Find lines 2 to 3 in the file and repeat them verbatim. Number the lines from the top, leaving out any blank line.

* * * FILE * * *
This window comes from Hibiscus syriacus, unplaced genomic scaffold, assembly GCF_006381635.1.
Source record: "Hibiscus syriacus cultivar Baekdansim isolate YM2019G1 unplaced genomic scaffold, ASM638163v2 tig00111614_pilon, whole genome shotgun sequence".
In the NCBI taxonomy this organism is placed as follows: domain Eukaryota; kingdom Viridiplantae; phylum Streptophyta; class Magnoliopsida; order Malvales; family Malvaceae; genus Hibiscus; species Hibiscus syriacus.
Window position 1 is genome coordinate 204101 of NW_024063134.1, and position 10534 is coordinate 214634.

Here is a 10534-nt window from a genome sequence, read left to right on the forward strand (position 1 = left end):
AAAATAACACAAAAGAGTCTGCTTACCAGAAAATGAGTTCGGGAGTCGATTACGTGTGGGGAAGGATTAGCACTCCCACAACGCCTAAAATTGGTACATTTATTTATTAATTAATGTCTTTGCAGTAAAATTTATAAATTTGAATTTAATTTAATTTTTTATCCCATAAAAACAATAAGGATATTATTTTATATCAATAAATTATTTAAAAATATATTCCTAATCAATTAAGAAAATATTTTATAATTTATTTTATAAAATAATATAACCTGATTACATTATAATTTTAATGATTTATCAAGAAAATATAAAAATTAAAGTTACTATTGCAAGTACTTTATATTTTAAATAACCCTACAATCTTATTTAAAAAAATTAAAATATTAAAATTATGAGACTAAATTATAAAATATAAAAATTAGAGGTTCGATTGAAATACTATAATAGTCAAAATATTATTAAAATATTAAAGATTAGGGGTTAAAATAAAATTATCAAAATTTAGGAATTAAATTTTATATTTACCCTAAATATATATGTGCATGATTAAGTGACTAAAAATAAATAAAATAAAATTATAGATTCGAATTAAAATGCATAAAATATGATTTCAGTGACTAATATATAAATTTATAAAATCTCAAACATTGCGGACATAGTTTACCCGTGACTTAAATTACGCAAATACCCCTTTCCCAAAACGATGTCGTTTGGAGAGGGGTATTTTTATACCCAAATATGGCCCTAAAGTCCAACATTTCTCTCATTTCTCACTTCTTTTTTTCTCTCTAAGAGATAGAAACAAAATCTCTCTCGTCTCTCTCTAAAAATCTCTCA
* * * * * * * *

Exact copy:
Source record: "Hibiscus syriacus cultivar Baekdansim isolate YM2019G1 unplaced genomic scaffold, ASM638163v2 tig00111614_pilon, whole genome shotgun sequence".
In the NCBI taxonomy this organism is placed as follows: domain Eukaryota; kingdom Viridiplantae; phylum Streptophyta; class Magnoliopsida; order Malvales; family Malvaceae; genus Hibiscus; species Hibiscus syriacus.